Since 2012 Russia has become more assertive in questioning the IAEA’s safeguards concept.
Negotiations over Iran’s nuclear program are foundering on the question of how much enrichment capacity it can be permitted. It’s time for America to rethink its strategy for preventing Tehran from getting the Bomb.
Brazil has one of the most advanced nuclear programs in Latin America, but presidential hopeful Marina Silva’s stance on nuclear energy and diplomacy is far from clear.
During a U.S. Senate Foreign Relations Committee hearing on nuclear diplomacy with Iran, speakers made several references to South Africa’s nuclear past and what it means for the six powers trying to negotiate a verification agreement with the Islamic Republic.
Iran can enrich uranium to its heart’s content, but without Russian cooperation that won’t translate into fuel supply security for Bushehr.
While an Iran with nuclear weapons would be a serious incalculable factor for Moscow to have to deal with on its southern flank, it’s also likely that Moscow sees the nuclear threat posed by Iran as less dramatic than the United States and the EU powers do.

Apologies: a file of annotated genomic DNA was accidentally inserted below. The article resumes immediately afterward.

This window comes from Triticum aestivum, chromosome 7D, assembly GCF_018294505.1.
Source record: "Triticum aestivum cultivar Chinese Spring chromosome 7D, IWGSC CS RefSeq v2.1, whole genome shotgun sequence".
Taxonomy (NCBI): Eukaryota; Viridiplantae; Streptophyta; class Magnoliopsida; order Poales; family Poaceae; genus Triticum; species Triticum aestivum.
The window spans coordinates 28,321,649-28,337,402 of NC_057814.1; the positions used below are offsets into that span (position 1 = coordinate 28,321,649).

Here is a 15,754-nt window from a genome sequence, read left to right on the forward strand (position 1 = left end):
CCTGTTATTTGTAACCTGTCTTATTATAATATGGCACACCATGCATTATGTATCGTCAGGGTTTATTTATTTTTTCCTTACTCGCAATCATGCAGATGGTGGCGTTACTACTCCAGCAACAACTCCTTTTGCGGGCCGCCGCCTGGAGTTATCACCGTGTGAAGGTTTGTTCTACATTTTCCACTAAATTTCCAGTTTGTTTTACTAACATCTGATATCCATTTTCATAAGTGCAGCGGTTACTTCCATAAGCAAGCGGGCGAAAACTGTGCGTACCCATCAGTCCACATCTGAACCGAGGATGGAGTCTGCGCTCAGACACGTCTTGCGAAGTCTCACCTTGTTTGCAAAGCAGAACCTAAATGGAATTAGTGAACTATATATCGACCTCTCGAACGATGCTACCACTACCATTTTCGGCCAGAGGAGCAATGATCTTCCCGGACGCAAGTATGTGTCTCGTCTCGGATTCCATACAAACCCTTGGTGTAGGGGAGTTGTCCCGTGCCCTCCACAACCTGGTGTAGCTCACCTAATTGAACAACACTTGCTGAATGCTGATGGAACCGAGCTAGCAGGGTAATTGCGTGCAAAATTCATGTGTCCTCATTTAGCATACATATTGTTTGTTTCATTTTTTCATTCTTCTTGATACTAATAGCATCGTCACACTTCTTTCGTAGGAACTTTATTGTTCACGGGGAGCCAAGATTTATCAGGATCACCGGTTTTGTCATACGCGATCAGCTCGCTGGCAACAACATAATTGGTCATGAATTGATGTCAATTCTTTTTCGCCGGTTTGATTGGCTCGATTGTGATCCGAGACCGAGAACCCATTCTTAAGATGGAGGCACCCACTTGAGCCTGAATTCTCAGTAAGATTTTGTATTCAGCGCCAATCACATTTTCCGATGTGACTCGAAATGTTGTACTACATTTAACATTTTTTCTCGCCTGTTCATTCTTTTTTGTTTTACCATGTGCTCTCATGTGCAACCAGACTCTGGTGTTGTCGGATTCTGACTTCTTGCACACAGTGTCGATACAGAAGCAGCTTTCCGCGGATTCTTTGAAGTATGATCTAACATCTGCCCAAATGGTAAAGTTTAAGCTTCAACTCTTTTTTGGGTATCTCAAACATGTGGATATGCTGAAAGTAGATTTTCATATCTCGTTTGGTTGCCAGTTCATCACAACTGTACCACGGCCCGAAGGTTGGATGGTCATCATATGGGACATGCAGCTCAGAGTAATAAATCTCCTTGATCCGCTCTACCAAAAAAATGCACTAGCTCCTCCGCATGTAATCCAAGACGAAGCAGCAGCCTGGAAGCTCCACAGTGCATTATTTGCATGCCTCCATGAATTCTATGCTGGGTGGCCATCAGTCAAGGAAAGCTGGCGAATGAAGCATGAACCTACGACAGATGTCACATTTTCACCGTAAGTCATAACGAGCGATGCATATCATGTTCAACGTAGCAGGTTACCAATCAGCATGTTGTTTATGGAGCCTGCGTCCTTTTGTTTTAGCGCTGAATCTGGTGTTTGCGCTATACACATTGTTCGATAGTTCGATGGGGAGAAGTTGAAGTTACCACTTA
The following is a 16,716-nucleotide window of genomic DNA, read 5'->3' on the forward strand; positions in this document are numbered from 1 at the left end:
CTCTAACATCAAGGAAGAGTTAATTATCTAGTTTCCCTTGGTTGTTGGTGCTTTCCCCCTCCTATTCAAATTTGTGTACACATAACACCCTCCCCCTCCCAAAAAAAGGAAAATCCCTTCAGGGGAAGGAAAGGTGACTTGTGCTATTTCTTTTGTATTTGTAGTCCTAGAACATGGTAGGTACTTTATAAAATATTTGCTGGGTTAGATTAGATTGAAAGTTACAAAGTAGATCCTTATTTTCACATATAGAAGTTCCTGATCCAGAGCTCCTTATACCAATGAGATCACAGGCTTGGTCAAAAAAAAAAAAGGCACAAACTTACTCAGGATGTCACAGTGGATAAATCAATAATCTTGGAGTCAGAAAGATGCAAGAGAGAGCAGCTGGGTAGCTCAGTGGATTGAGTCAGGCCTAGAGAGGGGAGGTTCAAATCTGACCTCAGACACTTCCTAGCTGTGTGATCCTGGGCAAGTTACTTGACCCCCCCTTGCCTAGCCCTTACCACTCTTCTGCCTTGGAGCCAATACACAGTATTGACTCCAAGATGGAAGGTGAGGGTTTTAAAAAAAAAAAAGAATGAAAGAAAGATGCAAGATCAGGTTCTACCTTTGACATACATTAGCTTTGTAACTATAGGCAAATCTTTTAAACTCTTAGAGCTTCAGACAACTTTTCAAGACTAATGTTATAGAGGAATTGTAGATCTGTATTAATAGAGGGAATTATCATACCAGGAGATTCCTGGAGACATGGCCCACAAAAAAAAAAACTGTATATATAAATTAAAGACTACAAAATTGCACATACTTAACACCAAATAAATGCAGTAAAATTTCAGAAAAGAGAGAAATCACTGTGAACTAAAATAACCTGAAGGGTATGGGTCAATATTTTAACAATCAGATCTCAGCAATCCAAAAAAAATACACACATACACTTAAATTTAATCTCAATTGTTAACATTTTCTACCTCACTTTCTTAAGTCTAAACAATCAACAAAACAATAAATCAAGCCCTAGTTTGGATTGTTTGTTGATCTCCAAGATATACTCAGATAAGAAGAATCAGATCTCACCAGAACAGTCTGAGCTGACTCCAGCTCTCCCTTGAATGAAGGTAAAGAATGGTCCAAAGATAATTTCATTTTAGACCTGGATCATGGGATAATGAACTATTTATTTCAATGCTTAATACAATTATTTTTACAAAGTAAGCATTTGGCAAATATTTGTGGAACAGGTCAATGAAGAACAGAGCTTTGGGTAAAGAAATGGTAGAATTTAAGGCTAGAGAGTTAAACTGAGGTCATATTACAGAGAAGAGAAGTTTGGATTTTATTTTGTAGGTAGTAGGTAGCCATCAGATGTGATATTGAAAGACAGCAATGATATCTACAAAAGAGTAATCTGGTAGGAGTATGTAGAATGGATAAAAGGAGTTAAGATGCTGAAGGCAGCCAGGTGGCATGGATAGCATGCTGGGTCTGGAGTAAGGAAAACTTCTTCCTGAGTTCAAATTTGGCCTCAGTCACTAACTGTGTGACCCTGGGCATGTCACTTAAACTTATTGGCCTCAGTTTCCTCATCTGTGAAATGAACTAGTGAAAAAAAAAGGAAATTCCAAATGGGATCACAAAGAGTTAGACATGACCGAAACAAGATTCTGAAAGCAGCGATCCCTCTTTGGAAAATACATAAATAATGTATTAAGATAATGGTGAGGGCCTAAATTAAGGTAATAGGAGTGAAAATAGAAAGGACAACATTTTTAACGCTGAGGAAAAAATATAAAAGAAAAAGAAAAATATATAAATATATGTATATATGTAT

Transparency doesn’t factor into the IAEA’s routine work in Iran, which is mostly about monitoring and verifying the accounting of declared materials and activities. Instead, it’s a battleground in the IAEA’s efforts to arrive at a holistic picture of Iran’s nuclear history.
While intelligence sharing creates risks for both national intelligence agencies and international verification organizations, it is ultimately critical to the effective verification of arms control agreements.
While asserting that Tehran will not surrender its right to nuclear development in upcoming talks with world powers, Iran’s President Rouhani did say that his country would be ‘transparent’ in negotiations over the disputed program.
Many people living in the northern hemisphere might be surprised to learn that Brazilians don’t agree about what the world had been told decades ago was an open and shut case: that Brazil had a secret nuclear weapons program.